The ideas behind effective altruism have been present in practical ethics, particularly consequentialist ethics, for a long time, and have been reflected in the writings of philosophers such as Peter Singer and Peter Unger. However, a movement identifying with the name 'effective altruism' itself only came into being in the late 2000s.[68]

Three of the earliest organizations to embody the ideals of effective altruism were:

  • Charity evaluator GiveWell, founded in 2007 by Holden Karnofsky and Elie Hassenfeld, with the goal of evaluating charities to figure out what the best options were for making donations.
  • Giving What We Can, founded in November 2009 by Toby Ord, with a focus on creating a community of people who pledged to donate a substantial portion of their income to alleviate global poverty.
  • 80,000 Hours, founded in October 2011 by William MacAskill and Benjamin Todd, for the purpose of offering career selection advice to people who wanted to maximize the positive social impact of their lives.

According to William MacAskill, the name "effective altruism" was settled upon in late 2011 when the "Centre for Effective Altruism" (CEA) was chosen as the name for an umbrella organisation that would cover both Giving What We Can and 80,000 Hours.[69] This was a largely internal name, but those who had followed a similar approach increasing converged upon the name[69][70] Peter Singer gave a TED talk about effective altruism in March 2013, which increased interest in the term and the idea.[71]

An effective altruism conference has been held every year since 2013, when Leverage Research initiated an Effective Altruism Summit[72][73]

Four books about effective altruism were released in 2015.[74] The first of these books, The Most Good You Can Do, was written by noted philosopher Peter Singer and reviewed by Nicholas Kristof for the New York Times.[75] The book Doing Good Better, by William MacAskill, was reviewed by LinkedIn co-founder Reid Hoffman.[76]

Notable proponents[edit]

Peter Singer[edit]

Main article: Peter Singer

The philosopher Peter Singer has written several works on effective altruism, including:

If it is in our power to prevent something bad from happening, without thereby sacrificing anything of comparable moral importance, then we ought, morally, to do it.[27]

He founded an effective altruist nonprofit, also called The Life You Can Save, which promotes giving to effective charities. He is a member of Giving What We Can, a board member of Animal Charity Evaluators, and gives at least 33% of his income to a variety of cost-effective charities.[78][79][80][81]

Toby Ord[edit]

Main article: Toby Ord

Toby Ord is an ethicist at Oxford University. He promotes consequentialist ethics and is concerned with global poverty and catastrophic risks.[82] He founded the organization Giving What We Can, which encourages people to pledge ten percent of their income to charity. He lives on £18,000 ($27,000) per year and donates the remainder of his income to charity.[83]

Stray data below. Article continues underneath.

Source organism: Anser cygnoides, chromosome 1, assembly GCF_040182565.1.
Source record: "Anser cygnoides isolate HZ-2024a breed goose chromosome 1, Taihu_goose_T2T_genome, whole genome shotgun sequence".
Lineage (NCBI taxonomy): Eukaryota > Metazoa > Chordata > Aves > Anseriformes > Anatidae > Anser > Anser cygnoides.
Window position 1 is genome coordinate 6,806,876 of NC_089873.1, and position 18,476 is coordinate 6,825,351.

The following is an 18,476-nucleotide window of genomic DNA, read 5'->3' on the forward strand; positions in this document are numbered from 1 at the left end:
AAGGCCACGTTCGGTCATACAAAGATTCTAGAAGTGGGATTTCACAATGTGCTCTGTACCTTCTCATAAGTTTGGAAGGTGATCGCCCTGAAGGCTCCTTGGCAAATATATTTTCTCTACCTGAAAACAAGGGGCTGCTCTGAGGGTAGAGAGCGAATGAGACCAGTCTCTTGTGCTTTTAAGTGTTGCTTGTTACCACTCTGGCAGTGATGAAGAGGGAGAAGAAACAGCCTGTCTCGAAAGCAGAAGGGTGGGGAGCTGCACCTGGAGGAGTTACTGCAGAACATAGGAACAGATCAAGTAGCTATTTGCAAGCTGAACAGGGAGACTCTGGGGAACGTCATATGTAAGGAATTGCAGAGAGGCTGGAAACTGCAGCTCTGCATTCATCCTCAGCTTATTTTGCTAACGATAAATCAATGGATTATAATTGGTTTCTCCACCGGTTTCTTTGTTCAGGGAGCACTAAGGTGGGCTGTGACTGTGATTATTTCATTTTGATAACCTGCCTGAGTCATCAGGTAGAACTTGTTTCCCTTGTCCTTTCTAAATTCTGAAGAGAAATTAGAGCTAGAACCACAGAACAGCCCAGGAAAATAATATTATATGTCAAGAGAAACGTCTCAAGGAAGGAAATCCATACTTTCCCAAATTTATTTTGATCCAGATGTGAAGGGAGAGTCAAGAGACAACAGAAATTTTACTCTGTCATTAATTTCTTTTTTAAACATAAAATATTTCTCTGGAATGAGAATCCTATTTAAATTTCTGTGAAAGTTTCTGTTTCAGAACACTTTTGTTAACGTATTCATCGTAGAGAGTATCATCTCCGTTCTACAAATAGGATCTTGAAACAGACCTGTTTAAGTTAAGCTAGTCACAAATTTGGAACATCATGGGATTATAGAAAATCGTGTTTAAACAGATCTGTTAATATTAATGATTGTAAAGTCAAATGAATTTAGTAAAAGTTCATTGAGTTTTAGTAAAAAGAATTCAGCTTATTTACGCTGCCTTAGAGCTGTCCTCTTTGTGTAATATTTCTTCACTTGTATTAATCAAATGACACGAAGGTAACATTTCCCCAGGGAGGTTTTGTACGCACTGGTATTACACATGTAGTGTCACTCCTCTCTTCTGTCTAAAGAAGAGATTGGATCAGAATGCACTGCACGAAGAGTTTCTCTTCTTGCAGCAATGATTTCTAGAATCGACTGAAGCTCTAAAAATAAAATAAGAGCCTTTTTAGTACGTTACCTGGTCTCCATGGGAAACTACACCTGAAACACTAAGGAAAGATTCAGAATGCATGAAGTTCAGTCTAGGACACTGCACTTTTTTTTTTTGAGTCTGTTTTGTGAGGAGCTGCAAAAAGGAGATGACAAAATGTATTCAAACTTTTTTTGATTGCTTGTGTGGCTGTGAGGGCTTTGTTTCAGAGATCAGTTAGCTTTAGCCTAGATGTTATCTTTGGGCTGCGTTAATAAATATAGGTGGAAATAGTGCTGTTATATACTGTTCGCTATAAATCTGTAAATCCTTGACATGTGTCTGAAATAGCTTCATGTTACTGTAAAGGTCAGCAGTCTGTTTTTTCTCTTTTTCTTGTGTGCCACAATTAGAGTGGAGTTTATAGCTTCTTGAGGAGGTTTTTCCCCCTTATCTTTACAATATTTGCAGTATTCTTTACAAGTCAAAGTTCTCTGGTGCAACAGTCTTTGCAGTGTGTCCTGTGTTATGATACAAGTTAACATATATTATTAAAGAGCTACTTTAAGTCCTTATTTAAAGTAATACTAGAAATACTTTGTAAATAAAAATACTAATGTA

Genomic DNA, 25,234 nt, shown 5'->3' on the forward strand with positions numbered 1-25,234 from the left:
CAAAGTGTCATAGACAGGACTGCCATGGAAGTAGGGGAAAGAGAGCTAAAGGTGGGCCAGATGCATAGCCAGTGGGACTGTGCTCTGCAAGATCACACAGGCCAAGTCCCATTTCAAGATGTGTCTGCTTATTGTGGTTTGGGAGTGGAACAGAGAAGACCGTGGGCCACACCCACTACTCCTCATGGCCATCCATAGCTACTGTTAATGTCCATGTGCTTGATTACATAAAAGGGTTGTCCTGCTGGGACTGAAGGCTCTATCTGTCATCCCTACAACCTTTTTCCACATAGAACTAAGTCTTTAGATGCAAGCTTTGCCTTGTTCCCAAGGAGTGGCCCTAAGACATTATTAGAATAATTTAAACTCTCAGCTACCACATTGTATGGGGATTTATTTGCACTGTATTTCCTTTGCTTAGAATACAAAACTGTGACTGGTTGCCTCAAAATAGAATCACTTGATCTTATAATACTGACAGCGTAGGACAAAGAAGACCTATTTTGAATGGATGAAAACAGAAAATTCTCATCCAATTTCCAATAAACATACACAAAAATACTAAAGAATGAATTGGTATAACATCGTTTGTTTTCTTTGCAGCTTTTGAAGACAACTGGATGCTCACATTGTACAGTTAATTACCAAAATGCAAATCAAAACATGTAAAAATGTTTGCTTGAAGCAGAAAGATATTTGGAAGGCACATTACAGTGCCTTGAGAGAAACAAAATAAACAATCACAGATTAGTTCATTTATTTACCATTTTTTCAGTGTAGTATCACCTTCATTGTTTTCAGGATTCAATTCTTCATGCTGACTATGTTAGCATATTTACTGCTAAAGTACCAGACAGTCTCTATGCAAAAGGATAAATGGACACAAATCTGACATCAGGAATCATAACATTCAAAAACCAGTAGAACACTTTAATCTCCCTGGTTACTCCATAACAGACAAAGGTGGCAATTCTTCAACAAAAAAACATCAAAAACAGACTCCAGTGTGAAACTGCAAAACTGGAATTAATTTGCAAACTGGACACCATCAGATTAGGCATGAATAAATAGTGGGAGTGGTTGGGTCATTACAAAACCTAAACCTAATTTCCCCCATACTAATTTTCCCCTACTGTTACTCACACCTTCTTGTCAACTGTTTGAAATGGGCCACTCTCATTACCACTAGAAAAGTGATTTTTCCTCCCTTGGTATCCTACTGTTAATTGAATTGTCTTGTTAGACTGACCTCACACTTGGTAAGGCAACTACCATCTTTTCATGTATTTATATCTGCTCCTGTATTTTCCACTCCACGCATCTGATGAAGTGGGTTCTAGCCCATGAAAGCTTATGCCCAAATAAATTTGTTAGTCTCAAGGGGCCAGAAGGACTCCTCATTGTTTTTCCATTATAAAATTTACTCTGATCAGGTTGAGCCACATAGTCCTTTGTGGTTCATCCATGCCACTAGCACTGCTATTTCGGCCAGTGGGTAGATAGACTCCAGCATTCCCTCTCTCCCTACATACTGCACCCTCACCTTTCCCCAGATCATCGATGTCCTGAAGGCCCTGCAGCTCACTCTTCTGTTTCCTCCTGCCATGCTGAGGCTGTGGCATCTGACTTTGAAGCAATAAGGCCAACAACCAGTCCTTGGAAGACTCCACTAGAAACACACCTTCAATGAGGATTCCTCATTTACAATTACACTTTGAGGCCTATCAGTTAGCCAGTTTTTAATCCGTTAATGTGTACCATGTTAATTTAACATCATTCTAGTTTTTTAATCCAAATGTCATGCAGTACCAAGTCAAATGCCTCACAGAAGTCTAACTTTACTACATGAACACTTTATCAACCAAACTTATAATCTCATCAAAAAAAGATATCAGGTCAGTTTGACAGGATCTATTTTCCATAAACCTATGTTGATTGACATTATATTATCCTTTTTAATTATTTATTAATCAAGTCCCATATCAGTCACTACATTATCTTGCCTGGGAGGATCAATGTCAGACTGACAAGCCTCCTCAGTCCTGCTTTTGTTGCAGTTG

William MacAskill[edit]

Main article: William MacAskill

William MacAskill is Associate Professor of Philosophy at Lincoln College, Oxford. He is also the founder and president of 80,000 Hours,[84] the co-founder and vice-president of Giving What We Can,[85] and the author of Doing Good Better: Effective Altruism and a Radical New Way to Make a Difference. MacAskill's pledge is to donate everything he earns above about $35,000 per year, adjusted using standard economic measures for inflation and cost of living, to the organizations that he believes will do the most good – his pledge means giving away 60 percent of his expected lifetime earnings.[86]


Many of the criticisms of effective altruism are the same as those that have historically been made of various forms of utilitarianism. These include questioning one's ability to make a full and accurate calculation of the consequences of any action, since we have only very limited ability to predict the future.

Much of the contemporary controversy about effective altruism is around the idea that it can be ethical to take a high-earning career in a potentially unethical industry if this allows one to donate more money. David Brooks, a columnist for The New York Times, criticized effective altruists who adopt the earning to give strategy, i.e., they take high-earning careers in order to have more money to donate. He believes that most people who work in finance and other high-paying industries value money for selfish reasons and that being surrounded by these people will cause effective altruists to become less altruistic.[87] Some effective altruists also mention this possibility, and aim to reduce this risk through online communities, public pledges, and donations through donor-advised funds.[88] He also questions whether children in distant countries should be treated as having equal moral value to nearby children. He claims that morality should be "internally ennobling", a position similar to virtue ethics.[87]

In The Week, Pascal-Emmanuel Gobry questioned whether effective altruism could change the world. He claimed that "Effective Altruism, while very welcome, is not an 'objective' look at the value of philanthropy; instead it is a method replete with philosophical assumptions. And that's fine, so long as everyone realizes it."[89]

In the Stanford Social Innovation Review, Ken Berger and Robert Penna of Charity Navigator alleged that effective altruists moralistically select a few causes as worthy and deem all others "a waste of precious resources."[90] William MacAskill responded in the same magazine, defending the logic the movement uses to evaluate the effectiveness of different charities.[91]

In Jacobin magazine, Mathew Snow argues that effective altruism "implores individuals to use their money to procure necessities for those who desperately need them, but says nothing about the system that determines how those necessities are produced and distributed in the first place".[92]

See also[edit]

Notes and references[edit]

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Further reading[edit]

External links[edit]